A Culture of Curiosity
ClosedLoop is able to take on important challenges in the healthcare industry because of the in-house team health it has cultivated.
“Collaborating and asking questions are key to success on our team,” commented Morgan. “I think it’s extremely important to look for people who are always trying to learn and grow their skills.”
Being open is a foundational part of the company culture on ClosedLoop’s engineering teams — not to mention an indication if someone will be a good fit when they bring on new members.
“[Their] skills don’t need to be strictly technical, the best engineers are also ones who deeply care about the problems they are trying to solve and how they satisfy our customers’ needs,” Morgan notes.
The engineering team at ClosedLoop has recently gone through a restructuring where they now take a ‘divide and conquer’ approach to better serve their customers. The team split from one large scrum team into two smaller ones.
“We’re actually in the middle of doing a cultural shift,” adds Morgan.
He notes that the product teams now have the ability to curate their own small-scale workplace culture through team rituals and activities. Each team will intentionally be built around specific problems customers are facing.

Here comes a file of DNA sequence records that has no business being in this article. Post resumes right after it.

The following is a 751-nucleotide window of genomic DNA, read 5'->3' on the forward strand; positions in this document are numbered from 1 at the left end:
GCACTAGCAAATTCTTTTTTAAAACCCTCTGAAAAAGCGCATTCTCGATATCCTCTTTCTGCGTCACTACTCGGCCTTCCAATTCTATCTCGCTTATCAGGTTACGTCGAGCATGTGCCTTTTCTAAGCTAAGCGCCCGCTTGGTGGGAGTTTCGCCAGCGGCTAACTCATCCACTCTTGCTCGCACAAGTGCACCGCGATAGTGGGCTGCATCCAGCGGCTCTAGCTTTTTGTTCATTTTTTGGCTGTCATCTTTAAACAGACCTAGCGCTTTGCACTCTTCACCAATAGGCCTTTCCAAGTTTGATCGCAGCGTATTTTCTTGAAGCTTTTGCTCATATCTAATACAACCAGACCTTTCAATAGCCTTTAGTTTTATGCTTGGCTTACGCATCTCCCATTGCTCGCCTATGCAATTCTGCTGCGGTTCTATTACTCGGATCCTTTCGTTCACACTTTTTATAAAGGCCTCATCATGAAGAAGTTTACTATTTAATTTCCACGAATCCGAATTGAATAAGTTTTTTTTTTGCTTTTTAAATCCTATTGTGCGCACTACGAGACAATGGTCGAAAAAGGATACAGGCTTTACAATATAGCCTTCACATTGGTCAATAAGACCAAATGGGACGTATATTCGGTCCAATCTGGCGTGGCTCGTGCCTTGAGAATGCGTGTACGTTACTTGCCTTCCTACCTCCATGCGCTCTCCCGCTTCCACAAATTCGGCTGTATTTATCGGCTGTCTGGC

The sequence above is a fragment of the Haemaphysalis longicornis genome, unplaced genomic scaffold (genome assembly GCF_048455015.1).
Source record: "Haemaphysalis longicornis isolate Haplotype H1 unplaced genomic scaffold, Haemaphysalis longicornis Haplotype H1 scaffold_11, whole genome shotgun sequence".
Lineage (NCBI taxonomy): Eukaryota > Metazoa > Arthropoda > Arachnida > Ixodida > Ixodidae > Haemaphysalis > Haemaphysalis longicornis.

The separation into two teams is a sign of growth for Morgan and the other engineers — not unlike cells dividing as an organism grows. The eventual goal is to set the team up to start building additional products, which up until now has not been done at ClosedLoop.
“We are tackling that in a variety of ways, from splitting into smaller and more focused teams as well as looking at how we develop software within those teams,” said Morgan. “I think we have made a lot of great progress in these areas and we’re starting to see the fruits of those changes.”
There were a few clear signals that it was time to shift from one product team into two. The first was that meetings started to cover too much ground.
“Meetings were getting unwieldy, and we needed to give some time back to certain team members who didn’t find all topics applicable in the larger forums,” said VP of Product Management Jannette Hanna.